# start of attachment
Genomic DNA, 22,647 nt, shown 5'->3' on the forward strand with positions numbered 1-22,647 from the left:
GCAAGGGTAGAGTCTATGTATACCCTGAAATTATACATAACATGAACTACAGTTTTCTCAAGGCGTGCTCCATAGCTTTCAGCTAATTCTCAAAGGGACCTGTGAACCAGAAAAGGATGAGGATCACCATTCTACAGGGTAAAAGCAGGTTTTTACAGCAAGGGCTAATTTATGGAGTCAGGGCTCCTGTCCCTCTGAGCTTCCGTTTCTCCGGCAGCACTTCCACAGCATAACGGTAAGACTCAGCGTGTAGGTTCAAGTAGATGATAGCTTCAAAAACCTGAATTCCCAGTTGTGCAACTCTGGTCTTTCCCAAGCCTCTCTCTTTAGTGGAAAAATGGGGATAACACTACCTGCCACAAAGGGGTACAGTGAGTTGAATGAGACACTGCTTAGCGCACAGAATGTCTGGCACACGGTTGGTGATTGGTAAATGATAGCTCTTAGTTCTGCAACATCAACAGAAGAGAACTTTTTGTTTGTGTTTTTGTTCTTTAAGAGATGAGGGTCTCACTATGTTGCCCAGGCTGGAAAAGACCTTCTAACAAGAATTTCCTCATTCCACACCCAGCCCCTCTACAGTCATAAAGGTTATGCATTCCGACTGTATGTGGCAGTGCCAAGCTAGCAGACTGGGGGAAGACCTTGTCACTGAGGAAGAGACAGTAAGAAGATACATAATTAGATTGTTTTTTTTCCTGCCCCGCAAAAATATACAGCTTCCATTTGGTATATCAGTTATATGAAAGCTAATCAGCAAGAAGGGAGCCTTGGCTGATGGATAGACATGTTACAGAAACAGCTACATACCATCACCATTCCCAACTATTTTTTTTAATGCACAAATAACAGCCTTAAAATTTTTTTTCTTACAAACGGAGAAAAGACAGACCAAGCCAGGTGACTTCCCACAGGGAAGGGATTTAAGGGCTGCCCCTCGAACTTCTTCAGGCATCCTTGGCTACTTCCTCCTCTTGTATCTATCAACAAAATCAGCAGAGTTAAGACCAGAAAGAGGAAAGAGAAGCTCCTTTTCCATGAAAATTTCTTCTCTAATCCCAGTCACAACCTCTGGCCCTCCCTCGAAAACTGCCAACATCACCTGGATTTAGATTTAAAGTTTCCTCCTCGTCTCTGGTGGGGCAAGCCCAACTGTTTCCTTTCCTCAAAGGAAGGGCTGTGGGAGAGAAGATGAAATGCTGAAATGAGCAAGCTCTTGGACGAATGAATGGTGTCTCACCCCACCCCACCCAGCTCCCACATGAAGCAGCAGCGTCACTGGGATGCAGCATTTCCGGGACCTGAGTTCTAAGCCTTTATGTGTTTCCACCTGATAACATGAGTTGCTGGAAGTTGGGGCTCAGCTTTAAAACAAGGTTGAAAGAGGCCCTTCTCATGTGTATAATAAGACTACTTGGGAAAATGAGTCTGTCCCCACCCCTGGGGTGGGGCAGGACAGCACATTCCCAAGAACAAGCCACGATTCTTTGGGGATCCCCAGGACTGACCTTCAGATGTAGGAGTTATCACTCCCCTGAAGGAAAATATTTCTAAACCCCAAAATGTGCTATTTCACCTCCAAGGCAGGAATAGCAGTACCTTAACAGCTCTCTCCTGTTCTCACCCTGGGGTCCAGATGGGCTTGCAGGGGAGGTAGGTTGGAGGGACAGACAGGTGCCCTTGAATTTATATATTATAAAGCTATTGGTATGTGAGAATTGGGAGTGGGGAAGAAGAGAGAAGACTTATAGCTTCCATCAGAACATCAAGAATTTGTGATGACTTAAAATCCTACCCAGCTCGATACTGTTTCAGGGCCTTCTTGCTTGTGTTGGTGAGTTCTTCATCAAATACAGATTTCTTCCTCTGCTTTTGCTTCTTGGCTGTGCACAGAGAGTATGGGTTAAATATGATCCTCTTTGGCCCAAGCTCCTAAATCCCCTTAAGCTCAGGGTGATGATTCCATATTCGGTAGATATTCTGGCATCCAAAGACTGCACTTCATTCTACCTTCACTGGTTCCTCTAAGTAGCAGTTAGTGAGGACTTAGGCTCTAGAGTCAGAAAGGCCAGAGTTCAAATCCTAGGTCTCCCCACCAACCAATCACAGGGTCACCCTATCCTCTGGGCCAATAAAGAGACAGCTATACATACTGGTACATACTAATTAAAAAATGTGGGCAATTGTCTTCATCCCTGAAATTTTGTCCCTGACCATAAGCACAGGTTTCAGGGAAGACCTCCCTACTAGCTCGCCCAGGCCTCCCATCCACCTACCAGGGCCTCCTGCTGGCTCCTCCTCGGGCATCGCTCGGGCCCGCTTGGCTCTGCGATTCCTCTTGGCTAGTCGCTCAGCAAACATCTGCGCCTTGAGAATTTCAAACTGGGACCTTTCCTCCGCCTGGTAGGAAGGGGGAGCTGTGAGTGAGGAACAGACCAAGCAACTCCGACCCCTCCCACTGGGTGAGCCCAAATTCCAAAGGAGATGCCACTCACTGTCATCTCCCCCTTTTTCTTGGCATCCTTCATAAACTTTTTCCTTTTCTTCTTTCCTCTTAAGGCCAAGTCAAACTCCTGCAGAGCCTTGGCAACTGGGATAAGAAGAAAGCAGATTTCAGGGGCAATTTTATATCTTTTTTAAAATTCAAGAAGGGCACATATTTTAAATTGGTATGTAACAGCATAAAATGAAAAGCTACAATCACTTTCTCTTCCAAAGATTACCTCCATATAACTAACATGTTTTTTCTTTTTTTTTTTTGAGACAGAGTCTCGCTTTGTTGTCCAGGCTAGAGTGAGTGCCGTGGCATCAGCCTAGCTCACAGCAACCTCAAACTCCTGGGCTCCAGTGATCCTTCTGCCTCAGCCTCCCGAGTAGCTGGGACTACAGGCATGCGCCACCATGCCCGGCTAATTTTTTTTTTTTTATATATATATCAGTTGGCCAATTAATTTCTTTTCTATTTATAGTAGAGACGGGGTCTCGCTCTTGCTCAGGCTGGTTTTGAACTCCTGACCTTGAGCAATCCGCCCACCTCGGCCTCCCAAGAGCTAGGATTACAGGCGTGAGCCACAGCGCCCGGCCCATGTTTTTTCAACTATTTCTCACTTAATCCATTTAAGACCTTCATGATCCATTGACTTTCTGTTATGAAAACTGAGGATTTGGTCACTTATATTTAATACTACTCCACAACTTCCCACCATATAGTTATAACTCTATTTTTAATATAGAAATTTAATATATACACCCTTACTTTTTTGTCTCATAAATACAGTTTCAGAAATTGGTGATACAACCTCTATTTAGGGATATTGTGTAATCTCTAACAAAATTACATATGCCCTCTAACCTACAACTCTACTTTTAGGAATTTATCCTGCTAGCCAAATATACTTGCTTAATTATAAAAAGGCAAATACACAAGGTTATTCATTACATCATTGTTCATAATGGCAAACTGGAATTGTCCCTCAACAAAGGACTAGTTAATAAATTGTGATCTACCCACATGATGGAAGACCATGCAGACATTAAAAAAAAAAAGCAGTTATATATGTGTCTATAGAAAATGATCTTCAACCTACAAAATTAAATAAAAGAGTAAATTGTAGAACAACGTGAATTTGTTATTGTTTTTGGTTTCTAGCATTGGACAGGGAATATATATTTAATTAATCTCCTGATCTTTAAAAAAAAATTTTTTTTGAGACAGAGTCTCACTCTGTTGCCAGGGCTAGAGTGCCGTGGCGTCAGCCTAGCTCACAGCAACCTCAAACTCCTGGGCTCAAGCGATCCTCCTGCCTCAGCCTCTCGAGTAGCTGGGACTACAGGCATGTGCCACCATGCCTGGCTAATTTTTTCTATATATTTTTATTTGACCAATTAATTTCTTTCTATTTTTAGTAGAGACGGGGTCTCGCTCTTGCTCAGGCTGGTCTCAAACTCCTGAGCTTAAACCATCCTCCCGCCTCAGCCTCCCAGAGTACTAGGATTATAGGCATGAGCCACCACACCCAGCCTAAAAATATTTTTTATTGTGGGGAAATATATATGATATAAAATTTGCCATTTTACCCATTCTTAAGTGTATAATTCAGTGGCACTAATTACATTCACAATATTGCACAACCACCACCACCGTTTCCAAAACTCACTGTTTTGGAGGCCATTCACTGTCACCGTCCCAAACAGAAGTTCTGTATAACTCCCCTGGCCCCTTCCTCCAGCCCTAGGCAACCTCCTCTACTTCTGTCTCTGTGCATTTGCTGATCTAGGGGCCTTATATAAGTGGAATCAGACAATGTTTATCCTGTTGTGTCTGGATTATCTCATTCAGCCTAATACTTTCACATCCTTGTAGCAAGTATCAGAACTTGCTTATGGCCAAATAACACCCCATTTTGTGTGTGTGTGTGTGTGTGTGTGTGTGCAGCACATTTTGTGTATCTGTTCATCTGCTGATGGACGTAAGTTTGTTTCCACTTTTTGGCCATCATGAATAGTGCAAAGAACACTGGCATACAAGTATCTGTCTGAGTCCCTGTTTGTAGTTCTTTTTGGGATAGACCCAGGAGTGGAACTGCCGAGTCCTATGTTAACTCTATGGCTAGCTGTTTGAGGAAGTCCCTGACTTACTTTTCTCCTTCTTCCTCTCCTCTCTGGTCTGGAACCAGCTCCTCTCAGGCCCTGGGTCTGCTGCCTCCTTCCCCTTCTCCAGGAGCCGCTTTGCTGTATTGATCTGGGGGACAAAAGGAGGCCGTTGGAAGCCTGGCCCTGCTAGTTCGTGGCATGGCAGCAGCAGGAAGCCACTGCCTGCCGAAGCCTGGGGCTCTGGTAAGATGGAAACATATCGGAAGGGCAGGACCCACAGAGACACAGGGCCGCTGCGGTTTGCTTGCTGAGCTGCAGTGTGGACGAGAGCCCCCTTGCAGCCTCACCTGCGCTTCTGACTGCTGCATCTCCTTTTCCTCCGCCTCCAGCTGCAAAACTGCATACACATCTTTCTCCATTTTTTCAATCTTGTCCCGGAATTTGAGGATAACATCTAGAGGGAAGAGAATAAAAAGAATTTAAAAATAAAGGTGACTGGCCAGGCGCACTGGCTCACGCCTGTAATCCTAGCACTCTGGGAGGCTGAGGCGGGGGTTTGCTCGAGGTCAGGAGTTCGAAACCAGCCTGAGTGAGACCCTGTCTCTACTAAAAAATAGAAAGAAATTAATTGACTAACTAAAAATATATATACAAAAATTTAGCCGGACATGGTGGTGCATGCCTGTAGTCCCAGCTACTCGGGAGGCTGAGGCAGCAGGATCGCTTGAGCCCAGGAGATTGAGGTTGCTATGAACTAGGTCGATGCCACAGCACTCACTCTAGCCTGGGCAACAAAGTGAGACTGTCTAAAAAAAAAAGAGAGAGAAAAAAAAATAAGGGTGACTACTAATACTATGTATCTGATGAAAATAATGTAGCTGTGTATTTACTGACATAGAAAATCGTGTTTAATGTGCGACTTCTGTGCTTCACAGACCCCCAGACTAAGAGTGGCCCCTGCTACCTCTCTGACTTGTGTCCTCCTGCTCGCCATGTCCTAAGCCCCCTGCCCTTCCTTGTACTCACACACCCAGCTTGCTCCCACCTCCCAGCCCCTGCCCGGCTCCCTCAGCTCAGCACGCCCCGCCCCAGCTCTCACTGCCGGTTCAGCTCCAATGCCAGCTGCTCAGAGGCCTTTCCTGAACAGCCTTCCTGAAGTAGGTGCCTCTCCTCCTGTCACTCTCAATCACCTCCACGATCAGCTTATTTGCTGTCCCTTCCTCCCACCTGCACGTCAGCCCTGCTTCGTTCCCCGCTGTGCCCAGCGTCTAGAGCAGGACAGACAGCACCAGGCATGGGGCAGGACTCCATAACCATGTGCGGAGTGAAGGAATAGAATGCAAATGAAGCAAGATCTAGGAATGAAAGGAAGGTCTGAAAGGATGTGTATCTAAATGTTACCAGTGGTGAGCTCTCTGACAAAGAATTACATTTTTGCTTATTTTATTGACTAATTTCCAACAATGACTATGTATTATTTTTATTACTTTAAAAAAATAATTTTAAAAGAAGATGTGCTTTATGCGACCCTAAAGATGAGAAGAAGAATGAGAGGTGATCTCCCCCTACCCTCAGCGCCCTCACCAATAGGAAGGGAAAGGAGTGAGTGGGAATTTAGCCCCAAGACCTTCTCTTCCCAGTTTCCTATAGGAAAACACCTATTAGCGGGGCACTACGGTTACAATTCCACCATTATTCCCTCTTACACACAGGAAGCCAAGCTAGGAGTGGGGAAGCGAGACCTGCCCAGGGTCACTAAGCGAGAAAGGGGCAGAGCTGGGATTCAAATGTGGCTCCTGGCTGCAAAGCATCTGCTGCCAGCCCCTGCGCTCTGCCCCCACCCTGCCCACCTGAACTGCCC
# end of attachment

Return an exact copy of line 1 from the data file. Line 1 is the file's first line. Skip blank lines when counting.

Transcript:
Genomic DNA, 22,647 nt, shown 5'->3' on the forward strand with positions numbered 1-22,647 from the left: